And it’s not just the fancy cafes that are doing these stripped-down bings. Paris Baguette, the ubiquitous bakery chain, was advertising an “old-fashioned” bingsoo with just ice, beans, and injeolmi, the soft squares of rice cakes dusted with soybean flour.

Soju made even more convenient

June 7, 2012

Image

Soju in a box! In an individual portion-size juice box!

Our food, with drinks

June 5, 2012

For a long time, coming home to Seoul was all about nostalgia. In the two weeks out of the year I spend in my hometown, I wanted only to make the rounds of all my favorites, eating my fill of cold noodles, dumplings, and all the other basic, beloved foods that are never as good in New York as they are at home. And then when Diane and I started working on the cookbook, I wanted to eat through all the traditional favorites that were never my family’s traditions, like stinky cheonggukjang stew and spicy dakgalbi.

But now, I’m a little more curious what’s new. Seoul has changed so much since I lived here. It makes me a little sad to go shopping in Myeongdong and see edgy design stores selling Toms shoes and Baggu totes — when you live in New York, you want to travel somewhere that reminds you nothing of New York — but I’m hopeful, in food if in nothing else, that Koreans will put their own stamp on whatever they adopt.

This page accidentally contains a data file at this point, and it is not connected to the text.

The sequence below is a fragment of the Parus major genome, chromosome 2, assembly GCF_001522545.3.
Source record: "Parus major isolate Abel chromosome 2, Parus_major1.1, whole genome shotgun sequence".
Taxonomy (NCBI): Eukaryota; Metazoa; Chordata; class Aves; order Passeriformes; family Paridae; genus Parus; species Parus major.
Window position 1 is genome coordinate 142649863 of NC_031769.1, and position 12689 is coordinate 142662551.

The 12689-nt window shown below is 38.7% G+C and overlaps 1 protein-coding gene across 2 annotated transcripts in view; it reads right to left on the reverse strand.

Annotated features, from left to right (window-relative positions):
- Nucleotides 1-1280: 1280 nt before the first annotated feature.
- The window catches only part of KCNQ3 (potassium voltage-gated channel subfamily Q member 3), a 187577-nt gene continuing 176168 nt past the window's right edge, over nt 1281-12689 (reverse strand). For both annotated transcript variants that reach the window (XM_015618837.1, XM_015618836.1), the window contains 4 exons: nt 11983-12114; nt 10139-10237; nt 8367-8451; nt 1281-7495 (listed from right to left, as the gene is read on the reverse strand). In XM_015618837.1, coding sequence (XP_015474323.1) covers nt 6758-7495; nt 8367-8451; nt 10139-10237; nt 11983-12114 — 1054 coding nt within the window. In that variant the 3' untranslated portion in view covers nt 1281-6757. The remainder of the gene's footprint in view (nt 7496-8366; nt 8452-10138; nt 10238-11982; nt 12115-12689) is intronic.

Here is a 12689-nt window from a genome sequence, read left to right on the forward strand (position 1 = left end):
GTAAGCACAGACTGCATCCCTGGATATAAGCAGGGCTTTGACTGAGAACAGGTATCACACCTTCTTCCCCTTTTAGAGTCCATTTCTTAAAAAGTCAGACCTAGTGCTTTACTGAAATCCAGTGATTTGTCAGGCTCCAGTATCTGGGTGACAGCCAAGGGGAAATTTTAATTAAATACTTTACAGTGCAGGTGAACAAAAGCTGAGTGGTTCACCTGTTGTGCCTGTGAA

수불, or SuhBuhl (my stab at a transliteration), declares, “Our food, with drinks,” on its business cards. Near the top of the winding street at the center of 서래마을, or Seorae Village, in Banpo-dong, SuhBuhl is one of many airy and open restaurants, cafes, izakayas, bakeries, and wine bars that’s transformed this part of town into past ten or so years. Seorae Village is known as the French part of Seoul, the location of the Lycee Francaise and the residential base of the several hundred French expats who live in Seoul, and the proliferation of these hip new places is often attributed to the chic population’s influence, though the famous Paris Croissant bakery, which reportedly sells authentic French bread with imported French flour, feels more uniquely Korean than French (more on that in a later post).

Dining al fresco in Korea used to mean eating at a plastic tarp-covered pojang-macha, sitting on cheap stools if you got a seat at all. SuhBuhl is sleeker. The furniture is all blond wood, clean lines, but not overly designed or luxe. There’s actually a rolled-up curtain of plastic on the open terrace, which is filled with traditional low tables where diners sit on the floor, though with those neat cut-outs I love under the tables for diners’ legs.